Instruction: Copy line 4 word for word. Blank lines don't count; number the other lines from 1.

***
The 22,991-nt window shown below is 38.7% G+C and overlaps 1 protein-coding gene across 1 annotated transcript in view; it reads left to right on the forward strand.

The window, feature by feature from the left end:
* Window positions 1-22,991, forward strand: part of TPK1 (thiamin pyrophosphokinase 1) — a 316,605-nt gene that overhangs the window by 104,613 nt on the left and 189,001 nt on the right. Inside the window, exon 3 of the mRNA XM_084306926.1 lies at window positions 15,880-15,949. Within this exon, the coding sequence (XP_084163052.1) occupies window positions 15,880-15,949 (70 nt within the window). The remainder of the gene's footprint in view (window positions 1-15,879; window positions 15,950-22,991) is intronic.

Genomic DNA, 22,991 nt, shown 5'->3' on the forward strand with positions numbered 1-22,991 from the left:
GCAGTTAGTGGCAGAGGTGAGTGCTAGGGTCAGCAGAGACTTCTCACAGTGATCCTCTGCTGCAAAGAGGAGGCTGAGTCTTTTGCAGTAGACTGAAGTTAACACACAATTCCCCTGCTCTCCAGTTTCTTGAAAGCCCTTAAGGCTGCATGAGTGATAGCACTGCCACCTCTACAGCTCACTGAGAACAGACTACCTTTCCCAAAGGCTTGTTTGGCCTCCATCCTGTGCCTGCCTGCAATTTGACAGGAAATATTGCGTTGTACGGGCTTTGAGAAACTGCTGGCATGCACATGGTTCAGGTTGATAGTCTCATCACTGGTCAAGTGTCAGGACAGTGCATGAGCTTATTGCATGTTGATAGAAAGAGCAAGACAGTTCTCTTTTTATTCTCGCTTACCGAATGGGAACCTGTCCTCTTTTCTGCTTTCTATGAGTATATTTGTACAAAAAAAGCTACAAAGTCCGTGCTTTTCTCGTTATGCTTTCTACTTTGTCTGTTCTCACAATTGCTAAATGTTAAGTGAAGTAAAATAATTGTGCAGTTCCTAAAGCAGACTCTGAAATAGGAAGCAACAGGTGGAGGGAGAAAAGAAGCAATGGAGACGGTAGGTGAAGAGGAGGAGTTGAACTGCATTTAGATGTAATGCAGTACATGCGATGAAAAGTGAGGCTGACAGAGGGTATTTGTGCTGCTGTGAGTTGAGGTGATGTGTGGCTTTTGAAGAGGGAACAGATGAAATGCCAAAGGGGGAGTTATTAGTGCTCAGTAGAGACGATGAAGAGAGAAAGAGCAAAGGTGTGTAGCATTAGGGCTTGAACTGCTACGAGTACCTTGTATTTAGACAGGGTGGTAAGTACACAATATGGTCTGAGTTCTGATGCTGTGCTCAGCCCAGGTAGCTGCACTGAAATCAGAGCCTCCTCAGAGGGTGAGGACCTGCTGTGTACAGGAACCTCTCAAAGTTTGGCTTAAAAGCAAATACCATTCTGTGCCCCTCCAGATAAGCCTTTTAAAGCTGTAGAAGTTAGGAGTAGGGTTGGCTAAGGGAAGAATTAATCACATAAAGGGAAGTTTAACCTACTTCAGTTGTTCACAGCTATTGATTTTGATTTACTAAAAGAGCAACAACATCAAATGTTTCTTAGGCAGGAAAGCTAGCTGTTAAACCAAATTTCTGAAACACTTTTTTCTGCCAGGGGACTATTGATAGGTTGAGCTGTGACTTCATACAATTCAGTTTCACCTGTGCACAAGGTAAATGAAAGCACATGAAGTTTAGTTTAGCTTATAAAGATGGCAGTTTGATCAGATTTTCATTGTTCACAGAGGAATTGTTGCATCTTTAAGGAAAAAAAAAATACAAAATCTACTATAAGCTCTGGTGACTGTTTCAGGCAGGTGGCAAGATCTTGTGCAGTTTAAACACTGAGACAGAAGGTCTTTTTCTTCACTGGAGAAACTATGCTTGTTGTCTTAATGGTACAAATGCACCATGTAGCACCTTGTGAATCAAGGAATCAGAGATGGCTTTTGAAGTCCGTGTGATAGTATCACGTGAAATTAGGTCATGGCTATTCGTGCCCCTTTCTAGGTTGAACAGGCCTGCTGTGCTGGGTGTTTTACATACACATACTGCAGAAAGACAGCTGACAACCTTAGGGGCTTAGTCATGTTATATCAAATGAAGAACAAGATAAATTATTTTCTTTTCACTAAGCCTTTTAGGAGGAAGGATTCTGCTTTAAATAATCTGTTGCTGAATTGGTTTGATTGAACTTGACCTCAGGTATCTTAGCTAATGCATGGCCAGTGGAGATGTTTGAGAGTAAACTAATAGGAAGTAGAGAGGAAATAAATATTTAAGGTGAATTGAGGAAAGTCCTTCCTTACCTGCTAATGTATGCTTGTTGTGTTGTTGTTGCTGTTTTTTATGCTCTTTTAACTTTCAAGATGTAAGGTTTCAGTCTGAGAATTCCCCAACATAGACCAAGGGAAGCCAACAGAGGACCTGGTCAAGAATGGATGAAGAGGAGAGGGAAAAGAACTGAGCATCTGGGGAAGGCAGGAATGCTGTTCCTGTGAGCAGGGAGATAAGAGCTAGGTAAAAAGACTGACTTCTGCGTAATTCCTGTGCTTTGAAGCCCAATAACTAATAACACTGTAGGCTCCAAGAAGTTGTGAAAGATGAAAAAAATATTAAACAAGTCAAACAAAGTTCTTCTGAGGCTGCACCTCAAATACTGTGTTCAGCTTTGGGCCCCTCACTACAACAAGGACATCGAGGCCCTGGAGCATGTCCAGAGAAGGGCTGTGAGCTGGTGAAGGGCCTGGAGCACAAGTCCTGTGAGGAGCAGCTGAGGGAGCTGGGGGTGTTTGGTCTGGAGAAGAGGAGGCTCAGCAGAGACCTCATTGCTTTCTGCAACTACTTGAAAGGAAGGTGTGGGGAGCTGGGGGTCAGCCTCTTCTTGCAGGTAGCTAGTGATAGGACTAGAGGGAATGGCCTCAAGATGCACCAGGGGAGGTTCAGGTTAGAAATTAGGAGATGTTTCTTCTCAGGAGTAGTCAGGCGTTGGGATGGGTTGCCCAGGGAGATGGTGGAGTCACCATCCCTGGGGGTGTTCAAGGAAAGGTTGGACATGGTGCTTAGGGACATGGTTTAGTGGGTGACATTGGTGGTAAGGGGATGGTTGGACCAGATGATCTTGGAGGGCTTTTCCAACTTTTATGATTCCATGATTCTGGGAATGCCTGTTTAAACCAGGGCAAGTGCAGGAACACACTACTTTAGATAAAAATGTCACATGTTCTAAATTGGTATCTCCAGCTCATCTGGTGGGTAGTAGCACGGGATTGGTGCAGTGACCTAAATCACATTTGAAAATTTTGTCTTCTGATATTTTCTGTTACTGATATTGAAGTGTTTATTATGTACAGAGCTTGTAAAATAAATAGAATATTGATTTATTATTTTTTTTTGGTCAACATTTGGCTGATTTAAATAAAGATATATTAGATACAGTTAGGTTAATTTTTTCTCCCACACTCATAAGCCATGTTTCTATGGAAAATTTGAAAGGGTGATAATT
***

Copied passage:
Genomic DNA, 22,991 nt, shown 5'->3' on the forward strand with positions numbered 1-22,991 from the left: